going to do? Go to school with him? He's getting to the age now
where it's really fun for him to be around the ballpark, be the
batboy and things like that. Listen, I know I've got a good eight
to 10 more years of managing in me. I want four or five
championships. My son will be 12 or 13 then, and maybe it'll be
time to help him out with some coaching. I'm only halfway there.
I'd be crazy to leave now."
Before he sits down with Magowan, Baker must deal with the
Dodgers and with the void on his resume. While Baker has won more
games than any Giants manager except the great John McGraw and is
recognized for getting the most from veteran players, he has
never won a playoff series. Baker is 1-6 in postseason games,
including a 1-3 disappointment against the New York Mets in their
2000 Division Series that critics regard as the Waterworld of his
otherwise respected career.
This time Baker has the well-balanced, experienced club he
prefers. At week's end San Francisco was second in runs scored
(4.8 per game) and ERA (3.65). The eight regulars in his lineup
are at least 30 years old and have been through multiple pennant
races. That experience enabled the Giants to start their 19-8 run
immediately after a four-game losing streak in which they scored
five runs. "It was exactly what would have sent a younger team
floundering," General Manager Brian Sabean says, "but we turned
around on a dime."
Through Sunday, San Francisco had enjoyed fabulous health this
season: Its five starting pitchers had missed a total of four
starts, and none of the eight regulars had been sidelined for a
stretch longer than 15 games. Leftfielder Barry Bonds had put up
slo-pitch softball numbers, and second baseman Jeff Kent had
belted a career-high 34 homers.
The Dodgers' season, meanwhile, has gone much less smoothly.
They ranked 12th in the league in scoring at week's end and were
challenged by injuries to starting pitchers Kazuhisa Ishii (out
for the season with a skull fracture he suffered when struck by
a line drive from the Houston Astros' Brian Hunter on Sept. 8),
Andy Ashby (who used Krazy Glue on Sunday to help toughen the
skin over a persistent finger blister) and Kevin Brown (still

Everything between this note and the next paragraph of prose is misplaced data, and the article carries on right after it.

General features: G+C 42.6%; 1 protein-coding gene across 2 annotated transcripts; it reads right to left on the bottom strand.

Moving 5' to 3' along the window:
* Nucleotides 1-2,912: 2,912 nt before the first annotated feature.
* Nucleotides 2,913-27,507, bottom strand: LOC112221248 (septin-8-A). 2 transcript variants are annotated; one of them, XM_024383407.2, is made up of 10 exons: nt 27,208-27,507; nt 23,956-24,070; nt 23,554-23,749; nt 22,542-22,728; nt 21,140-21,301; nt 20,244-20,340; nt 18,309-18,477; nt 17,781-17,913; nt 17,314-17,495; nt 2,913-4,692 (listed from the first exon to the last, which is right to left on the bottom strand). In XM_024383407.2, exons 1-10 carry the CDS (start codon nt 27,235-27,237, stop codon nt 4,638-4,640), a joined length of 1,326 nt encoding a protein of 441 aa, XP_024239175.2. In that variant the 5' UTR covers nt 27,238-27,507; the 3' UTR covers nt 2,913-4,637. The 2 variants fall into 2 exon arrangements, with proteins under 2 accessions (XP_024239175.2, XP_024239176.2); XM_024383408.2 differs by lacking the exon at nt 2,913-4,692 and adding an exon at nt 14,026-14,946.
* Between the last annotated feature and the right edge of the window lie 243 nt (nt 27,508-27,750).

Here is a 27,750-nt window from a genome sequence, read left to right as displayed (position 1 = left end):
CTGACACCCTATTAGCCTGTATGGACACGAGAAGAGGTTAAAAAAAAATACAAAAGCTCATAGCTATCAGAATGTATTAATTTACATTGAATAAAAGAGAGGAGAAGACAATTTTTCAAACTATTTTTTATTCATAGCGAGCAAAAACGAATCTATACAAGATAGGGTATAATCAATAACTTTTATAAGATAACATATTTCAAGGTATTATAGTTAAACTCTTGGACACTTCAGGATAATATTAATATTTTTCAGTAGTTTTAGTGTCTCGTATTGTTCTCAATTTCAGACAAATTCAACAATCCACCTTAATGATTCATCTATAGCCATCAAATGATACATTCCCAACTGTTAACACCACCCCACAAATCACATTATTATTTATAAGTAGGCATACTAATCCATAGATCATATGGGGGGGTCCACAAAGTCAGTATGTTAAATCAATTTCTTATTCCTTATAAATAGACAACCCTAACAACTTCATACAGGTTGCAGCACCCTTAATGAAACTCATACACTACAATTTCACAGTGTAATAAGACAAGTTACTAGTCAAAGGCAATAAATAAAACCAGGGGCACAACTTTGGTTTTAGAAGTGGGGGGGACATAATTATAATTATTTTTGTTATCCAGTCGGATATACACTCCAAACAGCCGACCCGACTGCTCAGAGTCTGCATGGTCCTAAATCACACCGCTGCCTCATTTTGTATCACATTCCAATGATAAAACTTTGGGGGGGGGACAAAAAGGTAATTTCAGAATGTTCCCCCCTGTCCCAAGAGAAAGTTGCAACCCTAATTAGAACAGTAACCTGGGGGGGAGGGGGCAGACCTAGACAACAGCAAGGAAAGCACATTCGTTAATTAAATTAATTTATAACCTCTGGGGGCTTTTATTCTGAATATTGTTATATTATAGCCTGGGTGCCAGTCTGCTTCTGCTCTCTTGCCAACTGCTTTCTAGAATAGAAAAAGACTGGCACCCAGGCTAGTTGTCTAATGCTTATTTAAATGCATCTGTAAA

struggling after June 11 surgery to repair a herniated disk).
Shawn Green (42 home runs, 109 RBIs) has carried the team
offensively, though in spurts. He hit .302 with 32 homers in May,
June and August, but only .237 in April and .250 in July, with
three home runs in each month. L.A. has failed to find a
consistent force to put behind him in the lineup. Third baseman
Adrian Beltre ripped three hits in a 16-3 shellacking of the
Colorado Rockies last Saturday, but that followed a 1-for-34
meltdown during which he swung at 28 of 36 pitches in one
That the Dodgers remain a contender in the face of those
shortcomings enhances the growing reputation of the earnest
Tracy, who is Muzak to Baker's Coltrane cool. At 46, Tracy has
never been involved in a pennant race in the final week of a
season. He had 46 hits in a forgettable big league career, or
1,935 fewer than Baker, after which he took jobs selling
cardboard boxes and delivering newspapers. He apprenticed for 13
years as a minor league manager and major league coach before
Los Angeles promoted him last year from its bench coach to its
manager, replacing Davey Johnson. The team won 86 games in 2001
despite putting players on the disabled list 20 times. This
season the low-key Tracy has continued to shepherd the team away
from its clubhouse fractiousness of recent years. "They've
cleaned the air there and are riding on enthusiasm and
adrenaline," Sabean says.
When the Dodgers flew home from Denver on Sunday after a 2-5 road
trip, they took comfort in knowing it would be the last time they
would have to get on a plane this season--unless they need to
travel to San Francisco for a one-game playoff. They close out
their schedule at home against the Giants, Rockies and Padres,
with a bus trip down Interstate 5 to San Diego thrown in.
San Francisco, which begins a series with the Brewers in Miller
Park on Friday, asked the Dodgers to switch Thursday's game from
7:10 p.m. to an afternoon start to save the Giants from having to
arrive in Milwaukee at 5 in the morning. The Dodgers stopped
laughing long enough to say no.
Of this week's showdown, Los Angeles general manager Dan Evans
says, "They're big games, not necessarily because it's such a big
rivalry, but because we're two very closely compared clubs. We're
very similar, and I think we'll continue to be similar. It's easy
to have intensity when you've got Barry Bonds on the other club.
He's one of the greatest ever to play the game, and he's an easy
guy to dislike if you're a Dodgers fan."
Now the final two weeks of the season have brought the history
and heartache of Dodgers-Giants into a rare head-to-head
denouement. The distilling process guarantees this much: One team
will come away with a new reason to dislike the other.
"Let me tell you something," says Baker. "You don't start really
living until you have cancer. Now I'm really appreciating what I